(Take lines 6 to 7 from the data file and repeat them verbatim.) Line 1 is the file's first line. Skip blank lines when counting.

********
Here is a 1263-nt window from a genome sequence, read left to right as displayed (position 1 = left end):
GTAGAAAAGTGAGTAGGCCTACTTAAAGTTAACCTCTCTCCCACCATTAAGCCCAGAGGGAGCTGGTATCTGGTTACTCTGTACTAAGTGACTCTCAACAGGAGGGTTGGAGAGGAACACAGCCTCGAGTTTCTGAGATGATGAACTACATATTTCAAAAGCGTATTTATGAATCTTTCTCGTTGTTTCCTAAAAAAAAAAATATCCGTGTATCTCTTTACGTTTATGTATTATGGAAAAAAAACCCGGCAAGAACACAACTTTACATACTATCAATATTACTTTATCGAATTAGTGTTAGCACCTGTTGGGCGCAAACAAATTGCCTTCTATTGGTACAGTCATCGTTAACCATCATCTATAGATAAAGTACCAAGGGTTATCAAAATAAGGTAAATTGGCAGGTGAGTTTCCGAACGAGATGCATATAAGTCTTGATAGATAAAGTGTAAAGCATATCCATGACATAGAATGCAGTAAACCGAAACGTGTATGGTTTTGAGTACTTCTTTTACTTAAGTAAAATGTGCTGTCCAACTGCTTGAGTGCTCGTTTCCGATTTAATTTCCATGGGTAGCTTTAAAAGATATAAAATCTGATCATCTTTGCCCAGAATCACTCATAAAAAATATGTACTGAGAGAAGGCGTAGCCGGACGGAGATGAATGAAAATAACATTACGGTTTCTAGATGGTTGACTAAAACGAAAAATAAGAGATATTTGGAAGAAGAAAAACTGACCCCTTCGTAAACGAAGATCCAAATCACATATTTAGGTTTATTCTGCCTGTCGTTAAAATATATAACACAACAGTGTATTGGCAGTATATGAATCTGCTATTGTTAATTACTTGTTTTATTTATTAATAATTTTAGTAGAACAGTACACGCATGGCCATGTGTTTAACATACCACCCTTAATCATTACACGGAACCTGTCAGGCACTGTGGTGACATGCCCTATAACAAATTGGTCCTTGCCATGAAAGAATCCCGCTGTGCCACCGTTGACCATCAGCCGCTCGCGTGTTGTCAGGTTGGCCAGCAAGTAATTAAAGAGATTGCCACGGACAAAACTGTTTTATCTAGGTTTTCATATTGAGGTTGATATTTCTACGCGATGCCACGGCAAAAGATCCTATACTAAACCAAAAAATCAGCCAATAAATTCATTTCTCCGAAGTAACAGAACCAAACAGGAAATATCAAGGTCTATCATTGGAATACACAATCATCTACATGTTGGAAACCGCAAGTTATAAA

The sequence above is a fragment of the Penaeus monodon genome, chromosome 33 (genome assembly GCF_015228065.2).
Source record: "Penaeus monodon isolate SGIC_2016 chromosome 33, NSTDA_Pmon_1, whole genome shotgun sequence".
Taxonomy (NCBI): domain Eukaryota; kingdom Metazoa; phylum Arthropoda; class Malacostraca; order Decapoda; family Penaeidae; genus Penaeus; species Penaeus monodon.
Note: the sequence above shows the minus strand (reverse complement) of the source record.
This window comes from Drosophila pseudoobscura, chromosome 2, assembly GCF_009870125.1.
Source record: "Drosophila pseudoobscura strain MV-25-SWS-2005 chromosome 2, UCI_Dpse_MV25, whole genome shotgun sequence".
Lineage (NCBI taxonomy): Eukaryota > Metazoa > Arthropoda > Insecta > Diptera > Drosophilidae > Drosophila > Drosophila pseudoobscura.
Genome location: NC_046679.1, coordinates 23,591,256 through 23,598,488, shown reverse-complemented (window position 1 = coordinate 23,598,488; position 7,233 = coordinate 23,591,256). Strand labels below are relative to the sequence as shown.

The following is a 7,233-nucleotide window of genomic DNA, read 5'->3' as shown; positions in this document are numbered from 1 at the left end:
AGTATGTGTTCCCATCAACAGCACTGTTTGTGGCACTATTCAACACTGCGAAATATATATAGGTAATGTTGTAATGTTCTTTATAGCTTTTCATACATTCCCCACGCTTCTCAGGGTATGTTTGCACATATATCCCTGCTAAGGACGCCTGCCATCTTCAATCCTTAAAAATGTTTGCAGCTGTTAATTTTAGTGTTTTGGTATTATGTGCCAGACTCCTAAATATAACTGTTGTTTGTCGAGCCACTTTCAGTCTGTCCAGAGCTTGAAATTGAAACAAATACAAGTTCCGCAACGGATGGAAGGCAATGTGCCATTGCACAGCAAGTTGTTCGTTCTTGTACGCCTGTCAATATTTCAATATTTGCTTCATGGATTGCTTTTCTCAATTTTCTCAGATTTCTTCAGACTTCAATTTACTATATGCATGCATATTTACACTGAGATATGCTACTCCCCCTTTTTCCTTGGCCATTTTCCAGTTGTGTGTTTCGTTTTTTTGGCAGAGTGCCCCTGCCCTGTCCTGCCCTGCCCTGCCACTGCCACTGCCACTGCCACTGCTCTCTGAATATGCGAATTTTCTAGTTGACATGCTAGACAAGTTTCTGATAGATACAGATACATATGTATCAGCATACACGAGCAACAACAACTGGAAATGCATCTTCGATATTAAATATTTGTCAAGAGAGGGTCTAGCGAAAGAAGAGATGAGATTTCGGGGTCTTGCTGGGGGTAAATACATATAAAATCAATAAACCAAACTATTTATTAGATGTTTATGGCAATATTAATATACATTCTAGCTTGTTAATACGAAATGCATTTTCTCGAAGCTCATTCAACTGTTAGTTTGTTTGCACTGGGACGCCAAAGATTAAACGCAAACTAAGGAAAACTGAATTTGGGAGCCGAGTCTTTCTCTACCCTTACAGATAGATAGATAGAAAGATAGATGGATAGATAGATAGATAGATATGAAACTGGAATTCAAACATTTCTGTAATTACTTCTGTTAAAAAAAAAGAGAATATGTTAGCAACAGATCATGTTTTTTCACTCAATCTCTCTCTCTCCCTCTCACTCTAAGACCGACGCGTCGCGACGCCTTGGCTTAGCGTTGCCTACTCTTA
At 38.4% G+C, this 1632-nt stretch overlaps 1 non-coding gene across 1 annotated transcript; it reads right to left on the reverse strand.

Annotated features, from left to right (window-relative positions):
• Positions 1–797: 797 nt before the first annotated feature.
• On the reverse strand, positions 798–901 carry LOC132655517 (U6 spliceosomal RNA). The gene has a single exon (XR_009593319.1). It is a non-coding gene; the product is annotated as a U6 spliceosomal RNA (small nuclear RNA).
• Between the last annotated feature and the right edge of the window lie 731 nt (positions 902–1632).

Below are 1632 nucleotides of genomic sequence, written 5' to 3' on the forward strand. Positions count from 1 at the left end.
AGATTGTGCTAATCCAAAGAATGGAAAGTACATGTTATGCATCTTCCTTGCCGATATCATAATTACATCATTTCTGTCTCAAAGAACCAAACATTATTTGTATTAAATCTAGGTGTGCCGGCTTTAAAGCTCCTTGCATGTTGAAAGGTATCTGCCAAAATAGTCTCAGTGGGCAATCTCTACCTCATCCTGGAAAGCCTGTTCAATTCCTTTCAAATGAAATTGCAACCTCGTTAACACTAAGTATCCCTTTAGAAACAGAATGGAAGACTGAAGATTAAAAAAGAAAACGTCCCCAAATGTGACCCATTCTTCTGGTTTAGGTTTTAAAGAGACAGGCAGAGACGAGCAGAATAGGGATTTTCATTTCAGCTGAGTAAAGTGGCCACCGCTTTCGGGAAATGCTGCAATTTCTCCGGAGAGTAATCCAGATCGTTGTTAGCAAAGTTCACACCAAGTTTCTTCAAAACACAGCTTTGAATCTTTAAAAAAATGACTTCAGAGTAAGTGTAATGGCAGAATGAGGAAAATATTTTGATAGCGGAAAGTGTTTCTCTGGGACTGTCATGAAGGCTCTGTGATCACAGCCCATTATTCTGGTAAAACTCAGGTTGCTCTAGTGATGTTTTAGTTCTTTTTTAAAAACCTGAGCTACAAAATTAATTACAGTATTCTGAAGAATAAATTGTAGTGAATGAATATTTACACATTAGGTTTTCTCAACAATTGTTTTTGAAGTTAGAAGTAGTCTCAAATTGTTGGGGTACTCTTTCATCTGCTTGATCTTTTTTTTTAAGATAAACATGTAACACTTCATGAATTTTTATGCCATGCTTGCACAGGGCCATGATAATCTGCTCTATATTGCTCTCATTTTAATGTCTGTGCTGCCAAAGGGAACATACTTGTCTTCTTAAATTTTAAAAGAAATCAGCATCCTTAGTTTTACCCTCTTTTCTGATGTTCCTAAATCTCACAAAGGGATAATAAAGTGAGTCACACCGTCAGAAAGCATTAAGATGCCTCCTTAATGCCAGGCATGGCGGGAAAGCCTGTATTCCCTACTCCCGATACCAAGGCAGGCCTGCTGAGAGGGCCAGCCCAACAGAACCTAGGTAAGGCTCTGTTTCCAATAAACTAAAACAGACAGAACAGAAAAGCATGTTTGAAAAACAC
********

Note: the sequence above shows the minus strand (reverse complement) of the source record.
This window comes from Drosophila pseudoobscura, chromosome 2, assembly GCF_009870125.1.